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Archive for February, 2013

Here’s a good laugh line if you find yourself in a policy meeting about how to reduce gasoline use: suggest increasing the gasoline tax. During my time in the White House, I attended several meetings on this topic, and inevitably someone (sometimes me) would offer that simple idea. Everyone would then chuckle at its political insanity, and the conversation would turn to Washington’s policy of choice, increasing fuel efficiency standards for autos and cars.

Those standards certainly can reduce future gasoline usage. But they are an incredibly inefficient way to do so. For some new evidence of just how inefficient, let’s turn the microphone over to the aptly-named Valerie Karplus, an MIT researcher, writing in the New York Times:

Politicians of both parties understandably fear that raising the gas tax would enrage voters. It certainly wouldn’t make lives easier for struggling families. But the gasoline tax is a tool of energy and transportation policy, not social policy, like the minimum wage.

Instead of penalizing gasoline use, however, the Obama administration chose a familiar and politically easier path: raising fuel-efficiency standards for cars and light trucks. The White House said last year that the gas savings would be comparable to lowering the price of gasoline by $1 a gallon by 2025. But it will have no effect on the 230 million passenger vehicles now on the road.

Greater efficiency packs less of a psychological punch because consumers pay more only when they buy a new car. In contrast, motorists are reminded regularly of the price at the pump. But the new fuel-efficiency standards are far less efficient than raising gasoline prices.

In a paper published online this week in the journal Energy Economics, I and other scientists at the Massachusetts Institute of Technology estimate that the new standards will cost the economy on the whole — for the same reduction in gas use — at least six times more than a federal gas tax of roughly 45 cents per dollar of gasoline. That is because a gas tax provides immediate, direct incentives for drivers to reduce gasoline use, while the efficiency standards must squeeze the reduction out of new vehicles only. The new standards also encourage more driving, not less. (Emphasis added.)

A gas tax wouldn’t be a win-win all around, of course. People would pay more in taxes immediately. So you might well want to pair the tax with other policies (e.g., offsetting tax reductions) to ameliorate that hit. (The same concern applies to carbon taxes.)

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Taxes are the Swiss Army Knife of economic and social policy. With enough ingenuity, you can attempt almost any policy goal, from encouraging health insurance to discouraging pollution to stimulating the economy, to name just three. Over at Bloomberg Businessweek, Rina Chandran explains yet another use: helping a troubled economy achieve the moral and economic equivalent of a currency devaluation, without actually devaluing. That’s particularly intriguing for countries in the Euro zone:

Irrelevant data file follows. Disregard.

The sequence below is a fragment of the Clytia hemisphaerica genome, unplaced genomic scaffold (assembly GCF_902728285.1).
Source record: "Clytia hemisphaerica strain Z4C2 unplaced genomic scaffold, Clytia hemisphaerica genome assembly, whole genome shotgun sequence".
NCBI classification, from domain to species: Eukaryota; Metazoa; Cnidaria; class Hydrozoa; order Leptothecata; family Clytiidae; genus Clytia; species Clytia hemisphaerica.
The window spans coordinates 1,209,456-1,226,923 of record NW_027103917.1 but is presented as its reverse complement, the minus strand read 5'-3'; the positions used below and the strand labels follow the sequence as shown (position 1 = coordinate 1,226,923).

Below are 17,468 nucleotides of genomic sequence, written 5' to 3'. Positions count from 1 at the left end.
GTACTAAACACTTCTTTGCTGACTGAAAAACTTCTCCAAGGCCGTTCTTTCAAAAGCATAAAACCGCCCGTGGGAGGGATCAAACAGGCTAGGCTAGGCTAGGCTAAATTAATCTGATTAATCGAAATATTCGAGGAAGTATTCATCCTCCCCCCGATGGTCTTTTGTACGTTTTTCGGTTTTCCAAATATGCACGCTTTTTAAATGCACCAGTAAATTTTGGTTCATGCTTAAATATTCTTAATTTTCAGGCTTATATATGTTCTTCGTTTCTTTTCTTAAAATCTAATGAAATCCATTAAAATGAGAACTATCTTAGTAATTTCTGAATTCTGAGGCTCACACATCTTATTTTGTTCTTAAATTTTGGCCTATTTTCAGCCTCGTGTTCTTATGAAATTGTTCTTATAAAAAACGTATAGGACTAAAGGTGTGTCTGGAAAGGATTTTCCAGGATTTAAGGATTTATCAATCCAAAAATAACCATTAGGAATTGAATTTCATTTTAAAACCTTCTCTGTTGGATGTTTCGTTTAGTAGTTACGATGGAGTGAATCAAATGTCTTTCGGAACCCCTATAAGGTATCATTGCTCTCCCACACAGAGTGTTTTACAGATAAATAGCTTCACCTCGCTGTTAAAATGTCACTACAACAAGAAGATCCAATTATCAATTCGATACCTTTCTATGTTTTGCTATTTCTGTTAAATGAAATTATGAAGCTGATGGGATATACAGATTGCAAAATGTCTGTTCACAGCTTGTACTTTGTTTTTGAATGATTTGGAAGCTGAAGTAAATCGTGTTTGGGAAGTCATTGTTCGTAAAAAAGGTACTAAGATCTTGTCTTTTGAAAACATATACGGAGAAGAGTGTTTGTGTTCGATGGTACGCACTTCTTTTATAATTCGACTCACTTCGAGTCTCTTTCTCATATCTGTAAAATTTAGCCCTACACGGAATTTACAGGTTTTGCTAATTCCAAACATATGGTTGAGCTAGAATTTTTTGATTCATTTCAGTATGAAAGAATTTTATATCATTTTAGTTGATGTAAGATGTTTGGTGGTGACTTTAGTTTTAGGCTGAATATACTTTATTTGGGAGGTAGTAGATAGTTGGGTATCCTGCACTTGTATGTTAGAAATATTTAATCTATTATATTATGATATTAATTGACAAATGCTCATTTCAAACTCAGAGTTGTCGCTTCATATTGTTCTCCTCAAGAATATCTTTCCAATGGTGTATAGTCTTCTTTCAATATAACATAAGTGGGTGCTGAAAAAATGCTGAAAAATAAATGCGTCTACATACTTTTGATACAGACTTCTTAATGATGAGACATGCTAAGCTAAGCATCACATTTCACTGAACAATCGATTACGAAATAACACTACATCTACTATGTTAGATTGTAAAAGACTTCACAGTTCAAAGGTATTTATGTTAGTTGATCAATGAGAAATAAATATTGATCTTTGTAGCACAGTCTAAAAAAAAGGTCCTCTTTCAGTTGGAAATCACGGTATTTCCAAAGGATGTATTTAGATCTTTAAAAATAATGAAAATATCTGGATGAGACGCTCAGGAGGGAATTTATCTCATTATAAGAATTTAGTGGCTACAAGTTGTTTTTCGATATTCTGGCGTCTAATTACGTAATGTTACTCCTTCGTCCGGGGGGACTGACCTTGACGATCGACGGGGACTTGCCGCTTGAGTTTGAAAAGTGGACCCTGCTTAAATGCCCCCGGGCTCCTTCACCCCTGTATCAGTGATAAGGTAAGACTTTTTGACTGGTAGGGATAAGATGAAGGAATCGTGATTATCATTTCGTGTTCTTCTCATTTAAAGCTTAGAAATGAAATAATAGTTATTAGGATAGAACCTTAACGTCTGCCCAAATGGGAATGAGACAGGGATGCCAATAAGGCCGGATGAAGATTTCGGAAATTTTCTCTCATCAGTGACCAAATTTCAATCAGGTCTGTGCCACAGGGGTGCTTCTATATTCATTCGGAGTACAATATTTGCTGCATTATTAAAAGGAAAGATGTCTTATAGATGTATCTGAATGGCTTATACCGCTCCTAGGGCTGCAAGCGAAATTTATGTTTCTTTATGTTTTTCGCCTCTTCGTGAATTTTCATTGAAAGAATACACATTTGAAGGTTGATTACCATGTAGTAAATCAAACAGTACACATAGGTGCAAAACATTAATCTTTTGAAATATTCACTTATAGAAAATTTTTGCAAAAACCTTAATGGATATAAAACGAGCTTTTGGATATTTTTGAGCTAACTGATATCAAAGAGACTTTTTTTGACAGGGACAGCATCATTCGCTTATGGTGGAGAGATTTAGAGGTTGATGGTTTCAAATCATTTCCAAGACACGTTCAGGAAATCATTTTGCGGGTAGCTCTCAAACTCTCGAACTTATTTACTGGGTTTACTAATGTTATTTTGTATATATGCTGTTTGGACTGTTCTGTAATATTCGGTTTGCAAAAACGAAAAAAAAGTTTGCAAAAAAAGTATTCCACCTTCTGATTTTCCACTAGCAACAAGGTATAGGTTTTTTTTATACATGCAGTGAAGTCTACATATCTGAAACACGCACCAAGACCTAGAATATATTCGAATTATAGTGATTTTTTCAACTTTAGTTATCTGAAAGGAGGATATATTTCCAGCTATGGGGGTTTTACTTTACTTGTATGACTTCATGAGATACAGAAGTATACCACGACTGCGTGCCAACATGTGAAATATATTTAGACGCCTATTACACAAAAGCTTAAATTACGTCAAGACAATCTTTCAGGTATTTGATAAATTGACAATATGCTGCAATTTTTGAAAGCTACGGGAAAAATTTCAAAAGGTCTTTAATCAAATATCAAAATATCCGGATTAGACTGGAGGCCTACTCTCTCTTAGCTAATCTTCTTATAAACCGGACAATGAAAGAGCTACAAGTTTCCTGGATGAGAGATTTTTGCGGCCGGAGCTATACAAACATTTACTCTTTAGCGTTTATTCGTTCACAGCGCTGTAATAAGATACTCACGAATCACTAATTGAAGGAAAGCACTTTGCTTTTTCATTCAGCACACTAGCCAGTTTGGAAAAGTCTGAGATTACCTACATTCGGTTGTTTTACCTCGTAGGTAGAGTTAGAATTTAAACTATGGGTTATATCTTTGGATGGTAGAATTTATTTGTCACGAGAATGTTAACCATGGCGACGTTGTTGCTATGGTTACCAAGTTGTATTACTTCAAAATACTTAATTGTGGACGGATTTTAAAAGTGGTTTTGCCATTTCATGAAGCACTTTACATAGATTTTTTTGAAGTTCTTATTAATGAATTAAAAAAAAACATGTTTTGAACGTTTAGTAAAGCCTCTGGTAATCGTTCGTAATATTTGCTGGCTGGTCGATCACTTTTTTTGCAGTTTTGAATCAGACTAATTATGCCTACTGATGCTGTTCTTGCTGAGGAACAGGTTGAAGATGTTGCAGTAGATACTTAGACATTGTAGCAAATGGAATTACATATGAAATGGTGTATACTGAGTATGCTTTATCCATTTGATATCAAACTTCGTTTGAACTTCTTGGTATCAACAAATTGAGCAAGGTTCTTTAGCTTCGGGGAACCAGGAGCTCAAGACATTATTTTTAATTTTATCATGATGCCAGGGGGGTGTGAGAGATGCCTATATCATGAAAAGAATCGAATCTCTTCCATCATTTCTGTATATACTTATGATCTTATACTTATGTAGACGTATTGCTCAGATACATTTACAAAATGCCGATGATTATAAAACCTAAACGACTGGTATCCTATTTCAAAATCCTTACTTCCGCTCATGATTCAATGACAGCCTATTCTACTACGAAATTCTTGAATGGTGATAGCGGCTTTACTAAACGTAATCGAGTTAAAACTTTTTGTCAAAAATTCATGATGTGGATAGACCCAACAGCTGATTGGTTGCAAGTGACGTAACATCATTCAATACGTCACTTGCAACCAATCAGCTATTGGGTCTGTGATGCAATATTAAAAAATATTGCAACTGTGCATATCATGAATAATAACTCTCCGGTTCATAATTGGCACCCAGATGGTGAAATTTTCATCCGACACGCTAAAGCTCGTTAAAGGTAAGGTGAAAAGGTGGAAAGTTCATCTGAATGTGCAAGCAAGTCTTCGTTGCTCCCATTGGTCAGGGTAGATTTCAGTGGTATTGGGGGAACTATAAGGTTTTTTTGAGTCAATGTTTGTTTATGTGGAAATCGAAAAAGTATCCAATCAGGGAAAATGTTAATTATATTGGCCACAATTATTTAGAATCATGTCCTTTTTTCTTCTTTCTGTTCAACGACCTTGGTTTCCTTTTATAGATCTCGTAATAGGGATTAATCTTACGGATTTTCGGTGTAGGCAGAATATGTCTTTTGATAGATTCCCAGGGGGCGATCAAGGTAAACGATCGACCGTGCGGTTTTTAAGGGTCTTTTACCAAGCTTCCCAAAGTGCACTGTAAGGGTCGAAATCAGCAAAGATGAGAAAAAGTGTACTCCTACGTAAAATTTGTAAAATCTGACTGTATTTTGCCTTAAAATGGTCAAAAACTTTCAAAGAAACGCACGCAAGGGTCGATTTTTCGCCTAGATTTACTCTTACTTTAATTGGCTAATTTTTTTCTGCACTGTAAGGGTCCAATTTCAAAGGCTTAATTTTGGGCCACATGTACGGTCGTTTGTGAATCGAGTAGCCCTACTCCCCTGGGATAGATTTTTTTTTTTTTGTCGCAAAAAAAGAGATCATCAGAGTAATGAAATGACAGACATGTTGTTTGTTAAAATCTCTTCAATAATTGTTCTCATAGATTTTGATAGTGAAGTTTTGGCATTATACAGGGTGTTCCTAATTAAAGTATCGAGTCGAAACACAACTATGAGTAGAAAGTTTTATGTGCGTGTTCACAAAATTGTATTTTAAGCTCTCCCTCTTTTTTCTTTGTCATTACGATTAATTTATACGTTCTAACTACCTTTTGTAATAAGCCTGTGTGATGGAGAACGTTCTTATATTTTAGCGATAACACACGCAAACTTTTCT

The idea of fiscal devaluation originates with John Maynard Keynes. [Harvard Professor Gita] Gopinath’s insight was to advocate fiscal devaluation for Europe’s beleaguered currency union in a 2011 paper she co-authored with her colleague Emmanuel Farhi and former student Oleg Itskhoki, now an assistant professor at Princeton. …

The paper examines a “remarkably simple alternative” that doesn’t require countries to abandon the euro and devalue their currencies to revive growth through exports, Gopinath says. By increasing value-added taxes while cutting payroll taxes, a government can affect gross domestic product, consumption, employment, and inflation much as a currency devaluation would.

The higher VAT raises the price of imported goods as foreign companies pay the levy on the products and services they export to that country. The lower payroll tax helps offset the extra sales tax for domestic companies, reducing the need for them to raise prices. Since exports are VAT-exempt, the payroll cost saving allows producers to sell goods more cheaply overseas, simulating the effect of a weaker currency, according to the paper. The policy also can help on the fiscal front, as increased competitiveness can lead to higher tax revenue, Gopinath says.

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The balanced budget amendment introduced by Senate Republicans yesterday contains a striking error. As written, it would limit federal spending much more than they claim or, I suspect, intend (I said the same back in 2011, when this first came up).

The senators want to balance the budget by limiting spending rather than raising tax revenues. They thus propose the following, according to a press release from sponsor Senator John Cornyn:

Requirement to Balance the Budget. With limited exceptions, the federal budget must be balanced.

Presidential Requirement to Submit a Balanced Budget. Prior to each fiscal year, the President must submit to Congress a balanced budget that limits outlays to 18 percent of GDP.